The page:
- In 1968, with the development of saturation diving, Omega started to cooperate with the COMEX to develop even more extreme watches. There was a need to develop even better diving watches that were capable of withstanding deeper and deeper submersion. Helium valves, use of exotic metals, and many other technical novelties happened at this period, exponentially increasing water resistance in watches. The COMEX used Omega watches for testing on both its Physalie (1968-1972) and Janus (1968-1977) programmes. By 1968, Omega had developed two kinds of prototypes following the same requirement specifications. Two Ploprof projects coded internally ‘Ploprof 0’ and ‘Ploprof 1’ that would ultimately become commercial models. They introduced the Ploprof and the Seamaster 1000 watches that battled with Rolex to become the preferred diving watches by COMEX.One Issue that still concerned COMEX was helium infiltration, which carried the danger of causing a watch crystal to pop out during decompression. There is no proof that this problem occurred with any Ploprof, and later tests by the American diving research centre Ocean Systems Inc. in Tarrytown, NY, certified that the Ploprof was ‘more watertight’ than a submarine. However, COMEX wanted to be sure to combat the helium infiltration issue, rather than trust improved watch-case sealing. They chose to continue their research work with Rolex and Doxa to test their new Helium Expulsion Valve (HEV) designs. HEVs were incorporated in the Rolex SeaDweller which Comex used reliably for many, many years.
- - In 1973 Omega introduced the reference 176.004 ST – SEAMASTER “BIG BLUE” DIVER’S CHRONOGRAPH. This watch moved away from the concept of a three hand watch which in conjunction with the bezel could be used to measure elapsed time up to an hour. The introduced a diver watch with a chronograph movement modified with a central minute hand. The minutes counted would be the minutes displayed from zero, so the diver could more easily understand how much time had elapsed. The engineers at Omega had the idea to overcome the combination of the three hand/bezel offerings and produce a chronograph with a big central minute hand.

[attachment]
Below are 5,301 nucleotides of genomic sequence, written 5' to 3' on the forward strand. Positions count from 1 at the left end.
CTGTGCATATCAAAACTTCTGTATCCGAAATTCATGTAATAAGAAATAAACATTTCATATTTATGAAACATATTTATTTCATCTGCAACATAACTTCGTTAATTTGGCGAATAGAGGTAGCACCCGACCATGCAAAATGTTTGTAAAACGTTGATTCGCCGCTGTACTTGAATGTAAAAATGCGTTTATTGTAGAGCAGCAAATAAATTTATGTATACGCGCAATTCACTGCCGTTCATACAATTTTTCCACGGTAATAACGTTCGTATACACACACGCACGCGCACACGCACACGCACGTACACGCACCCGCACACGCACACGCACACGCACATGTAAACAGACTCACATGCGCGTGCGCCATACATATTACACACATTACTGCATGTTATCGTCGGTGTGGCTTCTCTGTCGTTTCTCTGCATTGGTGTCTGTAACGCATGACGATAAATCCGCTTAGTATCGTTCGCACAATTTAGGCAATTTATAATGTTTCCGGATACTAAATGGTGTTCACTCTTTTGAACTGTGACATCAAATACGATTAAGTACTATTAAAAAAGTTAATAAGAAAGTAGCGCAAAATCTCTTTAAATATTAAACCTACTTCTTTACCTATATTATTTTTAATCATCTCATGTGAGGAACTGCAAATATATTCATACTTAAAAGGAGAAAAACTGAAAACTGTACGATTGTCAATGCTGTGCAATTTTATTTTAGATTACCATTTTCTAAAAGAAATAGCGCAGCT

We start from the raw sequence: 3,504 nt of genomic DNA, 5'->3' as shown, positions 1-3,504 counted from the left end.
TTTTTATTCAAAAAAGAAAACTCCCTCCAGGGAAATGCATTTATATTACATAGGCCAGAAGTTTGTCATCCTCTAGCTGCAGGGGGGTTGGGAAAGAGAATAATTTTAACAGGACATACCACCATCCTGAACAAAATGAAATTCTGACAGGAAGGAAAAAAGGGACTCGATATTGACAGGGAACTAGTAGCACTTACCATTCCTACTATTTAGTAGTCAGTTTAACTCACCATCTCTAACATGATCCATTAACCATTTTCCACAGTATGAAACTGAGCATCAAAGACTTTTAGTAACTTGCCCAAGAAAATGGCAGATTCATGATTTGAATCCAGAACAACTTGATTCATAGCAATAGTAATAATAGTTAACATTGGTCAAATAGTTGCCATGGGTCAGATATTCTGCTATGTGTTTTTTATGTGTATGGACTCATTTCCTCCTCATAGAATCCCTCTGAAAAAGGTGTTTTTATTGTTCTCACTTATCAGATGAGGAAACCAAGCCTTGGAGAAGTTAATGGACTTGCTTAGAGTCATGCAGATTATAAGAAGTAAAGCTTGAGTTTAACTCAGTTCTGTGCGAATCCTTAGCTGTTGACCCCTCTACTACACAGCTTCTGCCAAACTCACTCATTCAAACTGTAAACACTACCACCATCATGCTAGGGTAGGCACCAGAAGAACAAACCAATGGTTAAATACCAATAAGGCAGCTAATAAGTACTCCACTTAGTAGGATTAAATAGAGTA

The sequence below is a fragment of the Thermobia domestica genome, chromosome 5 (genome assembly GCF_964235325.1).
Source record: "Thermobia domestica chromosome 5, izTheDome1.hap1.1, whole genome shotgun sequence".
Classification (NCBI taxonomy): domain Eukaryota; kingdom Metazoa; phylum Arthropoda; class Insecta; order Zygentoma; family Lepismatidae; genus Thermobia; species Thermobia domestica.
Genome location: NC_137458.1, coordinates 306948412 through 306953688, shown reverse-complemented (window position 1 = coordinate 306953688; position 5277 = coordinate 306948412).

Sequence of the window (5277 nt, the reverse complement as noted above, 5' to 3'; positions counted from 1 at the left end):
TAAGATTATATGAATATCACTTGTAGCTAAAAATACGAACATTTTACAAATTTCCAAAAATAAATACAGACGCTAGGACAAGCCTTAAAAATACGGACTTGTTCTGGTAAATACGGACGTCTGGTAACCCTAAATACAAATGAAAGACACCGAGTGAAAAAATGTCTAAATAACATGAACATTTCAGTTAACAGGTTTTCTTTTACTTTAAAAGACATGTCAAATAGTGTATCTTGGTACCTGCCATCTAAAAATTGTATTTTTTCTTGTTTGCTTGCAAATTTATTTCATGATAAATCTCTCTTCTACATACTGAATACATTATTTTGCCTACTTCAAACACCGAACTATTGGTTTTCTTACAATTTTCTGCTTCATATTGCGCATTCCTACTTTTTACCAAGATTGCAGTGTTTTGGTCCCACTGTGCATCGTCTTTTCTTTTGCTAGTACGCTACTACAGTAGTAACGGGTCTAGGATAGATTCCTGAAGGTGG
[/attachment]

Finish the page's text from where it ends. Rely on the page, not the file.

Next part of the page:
Design of the Big Blue
Nowadays this is a big watch, even more if you take it into perspective of the early 70ies. It was a real tool watch with a new kind of timing compared to the early 3 hand diving watches. This watch had a different design for additional legibility. The contrast of colors between the blue dial and the bezel against the luminous indexes, numerals on the bezel, and hands guaranteed high visibility even in dark waters. The pop of orange used on the tip of the chronograph minute counter added visibility as well, giving an extra nod to the 70s quirky charm. The minute and hour hands are fat and the hour indicators are big chunky blocks full of tritium paste. After many years of use and due to the specific characteristics of the tritium as a material, the blocks soften started to deform and literally spill onto the dial. (what actually also happened with the original dial of this particular watch)